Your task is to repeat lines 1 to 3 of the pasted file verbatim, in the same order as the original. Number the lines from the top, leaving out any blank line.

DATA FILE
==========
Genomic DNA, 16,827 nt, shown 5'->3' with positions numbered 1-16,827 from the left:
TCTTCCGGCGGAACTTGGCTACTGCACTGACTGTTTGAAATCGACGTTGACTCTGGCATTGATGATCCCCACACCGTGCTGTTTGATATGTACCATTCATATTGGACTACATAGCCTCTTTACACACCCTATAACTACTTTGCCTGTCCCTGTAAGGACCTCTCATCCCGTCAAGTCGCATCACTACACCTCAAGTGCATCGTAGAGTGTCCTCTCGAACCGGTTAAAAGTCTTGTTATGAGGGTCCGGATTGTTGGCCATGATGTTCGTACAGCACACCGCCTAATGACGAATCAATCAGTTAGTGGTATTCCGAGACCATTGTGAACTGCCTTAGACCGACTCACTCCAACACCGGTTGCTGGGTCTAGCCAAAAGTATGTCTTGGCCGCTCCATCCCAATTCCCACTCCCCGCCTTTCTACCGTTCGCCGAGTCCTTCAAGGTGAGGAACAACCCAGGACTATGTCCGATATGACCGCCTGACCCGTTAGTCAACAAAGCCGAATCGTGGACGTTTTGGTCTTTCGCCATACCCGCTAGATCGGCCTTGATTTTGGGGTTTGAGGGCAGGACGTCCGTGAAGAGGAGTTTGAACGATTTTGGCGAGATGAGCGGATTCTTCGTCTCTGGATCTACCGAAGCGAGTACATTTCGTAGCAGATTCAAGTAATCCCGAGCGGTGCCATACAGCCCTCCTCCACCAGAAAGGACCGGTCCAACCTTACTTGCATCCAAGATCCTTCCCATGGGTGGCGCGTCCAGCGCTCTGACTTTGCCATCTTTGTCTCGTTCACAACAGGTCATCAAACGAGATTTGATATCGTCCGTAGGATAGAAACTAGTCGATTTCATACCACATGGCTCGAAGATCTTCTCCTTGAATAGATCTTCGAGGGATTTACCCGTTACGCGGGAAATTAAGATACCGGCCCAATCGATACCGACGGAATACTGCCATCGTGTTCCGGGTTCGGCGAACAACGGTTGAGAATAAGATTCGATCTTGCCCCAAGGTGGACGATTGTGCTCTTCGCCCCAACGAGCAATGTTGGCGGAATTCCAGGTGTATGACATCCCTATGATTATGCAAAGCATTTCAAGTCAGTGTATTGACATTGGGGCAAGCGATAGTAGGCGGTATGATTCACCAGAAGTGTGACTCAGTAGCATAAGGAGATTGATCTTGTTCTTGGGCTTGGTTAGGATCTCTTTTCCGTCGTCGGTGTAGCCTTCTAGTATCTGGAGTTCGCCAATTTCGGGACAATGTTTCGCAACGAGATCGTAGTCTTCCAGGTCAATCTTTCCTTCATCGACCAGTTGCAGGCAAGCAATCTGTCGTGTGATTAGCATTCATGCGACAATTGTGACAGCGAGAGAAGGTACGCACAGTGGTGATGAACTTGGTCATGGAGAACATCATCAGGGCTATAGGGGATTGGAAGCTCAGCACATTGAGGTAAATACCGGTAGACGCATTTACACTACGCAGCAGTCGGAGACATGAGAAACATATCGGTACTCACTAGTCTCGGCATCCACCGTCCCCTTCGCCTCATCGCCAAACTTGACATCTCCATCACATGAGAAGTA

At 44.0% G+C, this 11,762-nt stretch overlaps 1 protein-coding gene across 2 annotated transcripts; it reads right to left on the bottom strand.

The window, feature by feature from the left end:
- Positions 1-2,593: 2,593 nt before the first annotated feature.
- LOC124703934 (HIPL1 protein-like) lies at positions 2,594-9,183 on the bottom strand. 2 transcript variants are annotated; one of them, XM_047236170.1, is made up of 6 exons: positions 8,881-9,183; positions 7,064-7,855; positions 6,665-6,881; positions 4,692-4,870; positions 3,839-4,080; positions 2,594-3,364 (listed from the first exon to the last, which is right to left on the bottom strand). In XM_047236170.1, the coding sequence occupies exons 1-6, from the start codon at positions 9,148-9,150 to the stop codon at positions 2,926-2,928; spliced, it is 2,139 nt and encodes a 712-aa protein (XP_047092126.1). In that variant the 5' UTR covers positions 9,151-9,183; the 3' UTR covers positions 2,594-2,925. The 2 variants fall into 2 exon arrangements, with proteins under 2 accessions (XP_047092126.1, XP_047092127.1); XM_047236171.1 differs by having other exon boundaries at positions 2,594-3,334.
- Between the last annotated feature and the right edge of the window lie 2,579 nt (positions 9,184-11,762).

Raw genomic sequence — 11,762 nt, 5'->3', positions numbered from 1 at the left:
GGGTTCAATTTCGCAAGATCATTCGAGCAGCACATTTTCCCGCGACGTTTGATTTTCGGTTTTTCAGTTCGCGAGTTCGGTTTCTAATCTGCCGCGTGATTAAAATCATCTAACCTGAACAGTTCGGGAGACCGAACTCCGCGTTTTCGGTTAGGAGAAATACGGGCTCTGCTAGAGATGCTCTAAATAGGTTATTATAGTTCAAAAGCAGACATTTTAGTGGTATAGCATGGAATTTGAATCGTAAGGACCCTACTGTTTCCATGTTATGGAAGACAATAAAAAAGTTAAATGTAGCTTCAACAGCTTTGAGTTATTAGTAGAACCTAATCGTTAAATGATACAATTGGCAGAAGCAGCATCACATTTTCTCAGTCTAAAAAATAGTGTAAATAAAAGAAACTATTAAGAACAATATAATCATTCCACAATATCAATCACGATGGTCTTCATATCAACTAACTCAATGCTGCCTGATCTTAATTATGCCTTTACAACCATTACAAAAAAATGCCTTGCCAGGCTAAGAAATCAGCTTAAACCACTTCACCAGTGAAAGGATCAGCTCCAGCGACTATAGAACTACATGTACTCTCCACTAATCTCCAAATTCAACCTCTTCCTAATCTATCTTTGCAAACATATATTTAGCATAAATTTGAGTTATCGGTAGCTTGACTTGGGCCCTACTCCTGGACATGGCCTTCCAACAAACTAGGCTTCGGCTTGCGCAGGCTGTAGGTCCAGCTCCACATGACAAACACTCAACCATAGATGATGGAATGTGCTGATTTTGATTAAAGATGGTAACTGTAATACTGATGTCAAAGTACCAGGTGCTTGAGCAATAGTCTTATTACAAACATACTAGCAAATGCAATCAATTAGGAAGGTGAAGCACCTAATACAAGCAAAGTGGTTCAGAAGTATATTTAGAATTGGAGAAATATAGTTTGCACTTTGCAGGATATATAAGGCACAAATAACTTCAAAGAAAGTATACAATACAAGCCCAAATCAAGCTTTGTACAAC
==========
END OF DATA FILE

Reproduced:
Genomic DNA, 16,827 nt, shown 5'->3' with positions numbered 1-16,827 from the left:
TCTTCCGGCGGAACTTGGCTACTGCACTGACTGTTTGAAATCGACGTTGACTCTGGCATTGATGATCCCCACACCGTGCTGTTTGATATGTACCATTCATATTGGACTACATAGCCTCTTTACACACCCTATAACTACTTTGCCTGTCCCTGTAAGGACCTCTCATCCCGTCAAGTCGCATCACTACACCTCAAGTGCATCGTAGAGTGTCCTCTCGAACCGGTTAAAAGTCTTGTTATGAGGGTCCGGATTGTTGGCCATGATGTTCGTACAGCACACCGCCTAATGACGAATCAATCAGTTAGTGGTATTCCGAGACCATTGTGAACTGCCTTAGACCGACTCACTCCAACACCGGTTGCTGGGTCTAGCCAAAAGTATGTCTTGGCCGCTCCATCCCAATTCCCACTCCCCGCCTTTCTACCGTTCGCCGAGTCCTTCAAGGTGAGGAACAACCCAGGACTATGTCCGATATGACCGCCTGACCCGTTAGTCAACAAAGCCGAATCGTGGACGTTTTGGTCTTTCGCCATACCCGCTAGATCGGCCTTGATTTTGGGGTTTGAGGGCAGGACGTCCGTGAAGAGGAGTTTGAACGATTTTGGCGAGATGAGCGGATTCTTCGTCTCTGGATCTACCGAAGCGAGTACATTTCGTAGCAGATTCAAGTAATCCCGAGCGGTGCCATACAGCCCTCCTCCACCAGAAAGGACCGGTCCAACCTTACTTGCATCCAAGATCCTTCCCATGGGTGGCGCGTCCAGCGCTCTGACTTTGCCATCTTTGTCTCGTTCACAACAGGTCATCAAACGAGATTTGATATCGTCCGTAGGATAGAAACTAGTCGATTTCATACCACATGGCTCGAAGATCTTCTCCTTGAATAGATCTTCGAGGGATTTACCCGTTACGCGGGAAATTAAGATACCGGCCCAATCGATACCGACGGAATACTGCCATCGTGTTCCGGGTTCGGCGAACAACGGTTGAGAATAAGATTCGATCTTGCCCCAAGGTGGACGATTGTGCTCTTCGCCCCAACGAGCAATGTTGGCGGAATTCCAGGTGTATGACATCCCTATGATTATGCAAAGCATTTCAAGTCAGTGTATTGACATTGGGGCAAGCGATAGTAGGCGGTATGATTCACCAGAAGTGTGACTCAGTAGCATAAGGAGATTGATCTTGTTCTTGGGCTTGGTTAGGATCTCTTTTCCGTCGTCGGTGTAGCCTTCTAGTATCTGGAGTTCGCCAATTTCGGGACAATGTTTCGCAACGAGATCGTAGTCTTCCAGGTCAATCTTTCCTTCATCGACCAGTTGCAGGCAAGCAATCTGTCGTGTGATTAGCATTCATGCGACAATTGTGACAGCGAGAGAAGGTACGCACAGTGGTGATGAACTTGGTCATGGAGAACATCATCAGGGCTATAGGGGATTGGAAGCTCAGCACATTGAGGTAAATACCGGTAGACGCATTTACACTACGCAGCAGTCGGAGACATGAGAAACATATCGGTACTCACTAGTCTCGGCATCCACCGTCCCCTTCGCCTCATCGCCAAACTTGACATCTCCATCACATGAGAAGTA

At 44.0% G+C, this 11,762-nt stretch overlaps 1 protein-coding gene across 2 annotated transcripts; it reads right to left on the bottom strand.